Middle Carter Mountain (4,610 feet). Bean’s Purchase, NH. 2022-11-19 (Saturday.)
Via Imp Trail, North Carter Trail, Carter-Moriah Trail, Dodge Cut-Off. 8 miles round-trip.
Temps were just below the freezing point. Winds were negligible throughout — non-existent in the trees, and almost unnoticeable in exposed areas. About an equal mix of sun and clouds throughout. Snow was dry but packed; a bit greasy as it got deeper. Around 2-3 inches at the lower elevations, closer to 6-8 inches on the ridge. A very pleasant mid-autumn day.
Trailhead: 1030. Imp Face: 1220. Middle Carter summit: 1500. Car: 1715.
Add to the list of things you don’t do.
Anyone who saw The Princess Bride knows you “never go in against a Sicilian when death is on the line!” Anyone who sat through high school history knows you never attack Moscow in the wintertime. Anyone who has hiked the Carters knows you never set out thinking “this should only be a minute.” Looking back at past trips, I can only invoke Shakespeare: these peaks do indeed demand their pound of flesh.
I went up there a couple days ago, hiking up the southern half of the Imp Trail. Having gotten to the trailhead very late (around noontime) I kept my expectations low, intending to maybe hit the ridge, but at least see what the first of the season snowfall did to the trails. It’s significant, but not what I’d call a mess — certainly early-season muck, though. Pack your summer gear away, and arrive with at least shoulder-season gear. It’s no longer the warmer of the seasons.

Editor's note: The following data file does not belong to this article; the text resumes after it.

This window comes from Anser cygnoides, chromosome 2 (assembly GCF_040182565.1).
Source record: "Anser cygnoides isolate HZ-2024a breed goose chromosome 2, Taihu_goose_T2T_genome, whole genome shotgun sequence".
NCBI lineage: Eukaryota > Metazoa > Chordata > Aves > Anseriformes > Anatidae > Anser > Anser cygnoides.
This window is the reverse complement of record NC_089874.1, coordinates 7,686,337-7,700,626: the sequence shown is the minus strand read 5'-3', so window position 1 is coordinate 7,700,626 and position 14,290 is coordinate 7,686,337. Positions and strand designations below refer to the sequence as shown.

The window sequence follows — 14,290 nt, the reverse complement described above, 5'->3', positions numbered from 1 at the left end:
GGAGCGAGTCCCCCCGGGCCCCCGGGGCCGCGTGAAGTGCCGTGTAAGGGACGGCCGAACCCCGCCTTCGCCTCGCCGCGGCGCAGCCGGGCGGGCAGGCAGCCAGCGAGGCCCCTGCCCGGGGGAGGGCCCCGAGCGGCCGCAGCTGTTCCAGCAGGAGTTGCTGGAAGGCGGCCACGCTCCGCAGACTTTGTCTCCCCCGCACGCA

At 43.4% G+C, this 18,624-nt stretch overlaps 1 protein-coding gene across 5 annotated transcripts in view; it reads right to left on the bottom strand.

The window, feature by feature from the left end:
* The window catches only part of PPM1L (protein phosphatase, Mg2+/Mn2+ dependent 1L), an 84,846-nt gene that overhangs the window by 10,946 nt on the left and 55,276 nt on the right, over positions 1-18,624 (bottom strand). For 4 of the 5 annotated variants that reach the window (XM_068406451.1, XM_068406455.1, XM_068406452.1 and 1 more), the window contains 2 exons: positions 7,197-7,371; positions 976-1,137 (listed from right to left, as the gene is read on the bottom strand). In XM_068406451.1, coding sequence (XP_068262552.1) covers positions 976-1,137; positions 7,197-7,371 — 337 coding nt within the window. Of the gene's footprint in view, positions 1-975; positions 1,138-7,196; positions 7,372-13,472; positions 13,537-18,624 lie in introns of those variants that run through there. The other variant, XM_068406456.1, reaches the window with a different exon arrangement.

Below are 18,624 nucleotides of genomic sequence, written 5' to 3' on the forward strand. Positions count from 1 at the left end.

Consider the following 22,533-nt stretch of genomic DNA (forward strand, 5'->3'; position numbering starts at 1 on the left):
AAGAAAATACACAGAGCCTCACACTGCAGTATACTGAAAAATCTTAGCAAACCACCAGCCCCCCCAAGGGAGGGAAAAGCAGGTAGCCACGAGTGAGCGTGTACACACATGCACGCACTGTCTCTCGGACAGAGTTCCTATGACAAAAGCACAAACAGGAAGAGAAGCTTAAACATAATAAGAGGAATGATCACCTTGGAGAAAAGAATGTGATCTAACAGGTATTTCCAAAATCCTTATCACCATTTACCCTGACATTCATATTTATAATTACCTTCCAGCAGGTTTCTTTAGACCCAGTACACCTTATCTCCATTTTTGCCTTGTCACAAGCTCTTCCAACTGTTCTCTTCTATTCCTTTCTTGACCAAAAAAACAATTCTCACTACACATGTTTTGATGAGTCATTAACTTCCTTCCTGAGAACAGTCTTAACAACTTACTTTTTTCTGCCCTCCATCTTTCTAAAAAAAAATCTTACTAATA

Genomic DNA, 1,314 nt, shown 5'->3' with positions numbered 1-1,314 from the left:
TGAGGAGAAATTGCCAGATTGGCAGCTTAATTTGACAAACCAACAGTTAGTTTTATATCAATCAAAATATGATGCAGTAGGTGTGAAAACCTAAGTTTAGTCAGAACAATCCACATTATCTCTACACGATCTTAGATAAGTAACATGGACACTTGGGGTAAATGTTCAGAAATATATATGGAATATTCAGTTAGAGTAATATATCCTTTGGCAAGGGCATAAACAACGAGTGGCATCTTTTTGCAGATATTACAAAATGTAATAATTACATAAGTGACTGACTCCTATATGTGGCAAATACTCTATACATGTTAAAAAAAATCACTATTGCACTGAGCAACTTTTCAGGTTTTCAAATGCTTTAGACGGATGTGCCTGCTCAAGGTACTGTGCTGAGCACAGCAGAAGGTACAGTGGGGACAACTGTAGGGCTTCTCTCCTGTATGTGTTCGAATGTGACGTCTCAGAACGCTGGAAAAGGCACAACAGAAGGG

By classical winter standards, it’s not a lot of snow, but then again, it’s not winter yet. It is the dry, yet packed stuff that isn’t quite consolidated, though, and so comes across as greasy when your traction isn’t digging all the way down. Which is to say, once you hit about halfway up — below this point, it’s about an inch or three, which your traction will easily penetrate to firmer ground below. Above the halfway mark, it’s not terrible, but you lose a little upward movement with about half your steps. It gets significant once you’ve made a few thousand steps like that.
The wet areas are still very much wet, not at all frozen or even covered up by snow. Probably the worst is that a blanket of white covers up all the rocks and other stuff you’ll want to step over and around. In a word, it’s a pain in the butt. Microspikes aren’t really enough, full-on crampons are overkill, and snowshoes get stuck in between all the damn rocks. There won’t be a good solution to traction for a few weeks yet. This is hiking in New Hampshire. Welcome to town.
Setting that aside, the Carters rise up pretty stoutly. While they’re accessible from the road (as opposed to “distant” peaks like the Bonds) they have atypically long routes to their summits. And all three stand above 4,400 feet with around 3,000 feet of elevation gain at a minimum, and with sections that rise at least as fast as 1,000 feet per mile.
Each on its own wouldn’t be that rough. Lafayette has few taller peers, but it’s trails are relatively short. Cabot has a long walk in, but it’s not terribly steep. Heck, I feel like bagging South Twin from Galehead is a far sight easier than nailing down a Carter. I’m still thinking how I’d quantify a hard v. easy hike, but given that trio, I certainly think the Carters are some of the harder hiking in the Whites.
And so, I found out today, for the umpteenth time, that “a few hours” is clearly not even remotely enough to bag two Carters. Steep, tall, long. A very annoying trifecta. Add that snow to the mix, and the day got frustrating. Case in point, it took me more than four hours to get to the summit of Middle Carter, but only a two hour dash to get back down. That math really gut punched me. I did all five Wildcats in about the same amount of time just about two weeks ago. Just a few miles away. What’s up with that?!